The Wheel. - San Francisco Chronicle, 02 May 1887
See also WHEELING SOUTH. - Oakland Tribune. 07 May 1887.
[Official Organ L. A. W.]
CHIEF consul, Robert M. Welch; representatives, John W. Gibson, J. D. Arkison, R. C. Woodworth, C. C. Moore; secretary and treasurer, N. A. Robinson.
Chief Consul Welch arrived at Los Angeles last Monday evening at 8 P. M. and left for San Francisco Saturday, getting in last evening. His total mileage was as follows: Saturday, to San Jose, 40.25: Sunday, to Gonzales, 73.25: Monday, to Jolon, 46.75; Tuesday, to El Paso Robles; Wednesday, to Arroyo Grande, 43.05; Thursday, to Los Alamos, 50.60; Friday, wheeled 40.80 and stopped at a mountain house in Santa Barbara mountains: Saturday, to Carpenteria, 28.30; Sunday, to Cameria [Camarillo?] ranch, 30; Monday, to Los Angeles, 60.50; total, 465.10 miles from Oakland to Los Angeles. Mr. Welch is considerably tanned from his trip, the latter part of which was rather hard, being mostly mountain-climbing, and where the country was level it was of sandy nature. He reports having met some very congenial wheelmen in Santa Barbara, who were much interested in his attempt. He lost his way twice, which practically put him back a day, but the scenery was grand enough to amply repay the loss of time.
On the plains near Los Angeles vast bands of horses would follow him and Mr. Welch had to several times charge at them with the bicycle's little wheel in the air. This he found a very effectual way of keeping them at a distance. This was the first time this trip has been made and possibly some of the other wheelmen of a touring disposition may be induced to undertake it as its practicability has now been established.
The Bay Citys now number over sixty active riders, which is a larger average than Eastern clubs.
The Pacific Wheelman has now passed into the hands of Crandall & Co., who propose to issue it every Tuesday and distribute it free to all wheelmen on the coast.
The Bay Citys are to have a home trainer in their gymnasium. Their rooms on Van Ness avenue are looking very fine. The bay City boys evidently have an eye to beauty as well as to hard work.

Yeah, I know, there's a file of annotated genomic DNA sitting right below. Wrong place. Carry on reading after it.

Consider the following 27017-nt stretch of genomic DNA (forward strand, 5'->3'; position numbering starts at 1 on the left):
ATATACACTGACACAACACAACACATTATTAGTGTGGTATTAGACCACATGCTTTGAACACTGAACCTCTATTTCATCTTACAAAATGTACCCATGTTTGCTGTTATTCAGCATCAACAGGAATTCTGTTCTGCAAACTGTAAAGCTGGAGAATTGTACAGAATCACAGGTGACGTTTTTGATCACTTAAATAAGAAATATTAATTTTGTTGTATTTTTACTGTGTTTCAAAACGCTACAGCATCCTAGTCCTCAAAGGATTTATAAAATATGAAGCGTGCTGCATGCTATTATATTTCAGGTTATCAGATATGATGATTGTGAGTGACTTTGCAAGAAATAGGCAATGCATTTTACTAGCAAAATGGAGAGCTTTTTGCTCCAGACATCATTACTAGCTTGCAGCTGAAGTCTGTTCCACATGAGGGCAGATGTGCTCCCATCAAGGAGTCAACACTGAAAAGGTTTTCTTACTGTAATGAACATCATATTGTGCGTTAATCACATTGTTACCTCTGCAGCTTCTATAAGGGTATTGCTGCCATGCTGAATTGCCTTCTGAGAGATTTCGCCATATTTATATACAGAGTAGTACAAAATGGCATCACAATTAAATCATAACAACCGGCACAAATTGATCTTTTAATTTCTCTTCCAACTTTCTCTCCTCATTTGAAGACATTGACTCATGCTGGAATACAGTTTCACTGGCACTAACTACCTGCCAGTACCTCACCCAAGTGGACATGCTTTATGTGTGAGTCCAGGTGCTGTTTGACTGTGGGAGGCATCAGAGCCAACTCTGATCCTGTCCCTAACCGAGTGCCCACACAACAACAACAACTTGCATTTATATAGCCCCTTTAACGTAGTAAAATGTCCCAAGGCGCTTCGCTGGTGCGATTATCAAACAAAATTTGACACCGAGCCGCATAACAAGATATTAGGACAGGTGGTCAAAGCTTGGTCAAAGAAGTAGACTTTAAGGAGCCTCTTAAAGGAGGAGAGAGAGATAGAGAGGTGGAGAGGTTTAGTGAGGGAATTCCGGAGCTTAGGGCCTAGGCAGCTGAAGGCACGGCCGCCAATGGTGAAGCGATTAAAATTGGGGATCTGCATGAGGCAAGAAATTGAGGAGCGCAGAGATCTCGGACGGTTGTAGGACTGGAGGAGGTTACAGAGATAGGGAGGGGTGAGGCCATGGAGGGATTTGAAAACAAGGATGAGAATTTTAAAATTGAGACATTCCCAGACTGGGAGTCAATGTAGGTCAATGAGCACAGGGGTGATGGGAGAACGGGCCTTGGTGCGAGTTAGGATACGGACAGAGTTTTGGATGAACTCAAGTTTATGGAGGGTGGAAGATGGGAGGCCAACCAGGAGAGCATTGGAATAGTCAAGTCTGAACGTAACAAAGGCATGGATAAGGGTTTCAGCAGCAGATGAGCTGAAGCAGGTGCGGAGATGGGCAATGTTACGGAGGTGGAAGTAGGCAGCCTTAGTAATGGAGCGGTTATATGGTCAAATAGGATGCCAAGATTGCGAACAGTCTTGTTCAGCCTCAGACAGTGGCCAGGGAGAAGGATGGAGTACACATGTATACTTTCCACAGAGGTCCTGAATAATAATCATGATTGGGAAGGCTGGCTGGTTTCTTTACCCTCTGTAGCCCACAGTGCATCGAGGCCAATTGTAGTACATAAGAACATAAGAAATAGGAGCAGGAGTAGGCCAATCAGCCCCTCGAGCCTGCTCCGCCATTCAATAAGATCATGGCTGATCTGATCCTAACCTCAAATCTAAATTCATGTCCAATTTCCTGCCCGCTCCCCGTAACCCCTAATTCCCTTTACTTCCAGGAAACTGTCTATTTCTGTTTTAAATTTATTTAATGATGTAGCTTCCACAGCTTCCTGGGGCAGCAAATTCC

A match between three bicyclists and a Russian trotter took place April 12th in Vienna. The prize was 2000 francs and the distance 10,000 meters, being forty times around the course. Three bicyclists took part in it, a Mr. Duncan from London, M. Jules Dubois from Paris, and M. Paul Medinger from Bordeaux. The Russian trotter, a bandsome grey, belonged to Herr Stefan Tupan of Vienna. After a second round the bicyclists took the lead, and finally, after a nineteen minutes' race, the horse was easily beaten, the result being a dead heat between the two Frenchmen. The second race, in which the three previous competitors ran again, was won by Mr. Duncan, who cleared a distance of 1000 meters in 1 minute 52 seconds.
Professor Erni, the champion one-legged bicyclist, who is now exhibiting in Wisconsin, will start from Boston, Mass, about June 1st, to travel by bicycle to San Francisco.
The chief consul returned to the city yesterday afternoon from Los Angeles. He has made a careful record of the through route from this city, selecting the best roads and accurately measuring the distance between points with his cyclometer. The table of distances, with other road information, will be published in an early issue of Bookmaster Gibson's road-book. Pending this publication intending tourists can obtain any desired information concerning the route from the chief consul or Mr. Gibson.
The chief consul reports having enjoyed the trip immensely and says he met with only the most uniform courtesy and kindness on the road. At Los Angeles he was given a reception that Stevens might have envied and everything possible done to render his visit enjoyable. Friday last was announced as "Wheelmen's Holiday." The members of the Los Angeles Wheelmen, under the command of Captain Percival, escorted him to Santa Monica, where the day was spent. In the evening an elegant banquet was given him, of which speeches were made and the greatest enthusiasm prevailed.
The Los Angeles Wheelmen are a very active and prosperous club and have felt the effect of the southern boom. It numbers among its members some of the most prosperous and influential business men of the city. Wheeling is decidedly popular in the city of the Angels. Great interest is felt in the approaching league meet at Santa Cruz, and the southern wheelmen will be largely represented. R. C. Woodworth, the champion of Southern California, is already in training, and his friends expect him to carry everything before him.
A trip of this kind is of incalculable value in demonstrating the utility and possibilities of the wheel, and the chief consul feels that it has been of great benefit to the cause of the league in this state. He has met personally many wheelmen who were before only known to bim by correspondence, and has interested many who were not heretofore league members. He rode a Columbia light roadster weighing only thirty-five pounds. By many it was supposed too light a wheel for so hard a trip, but it came through without breakage of any part, and its light weight was a great advantage when it had to be pushed up mountains or carried across streams.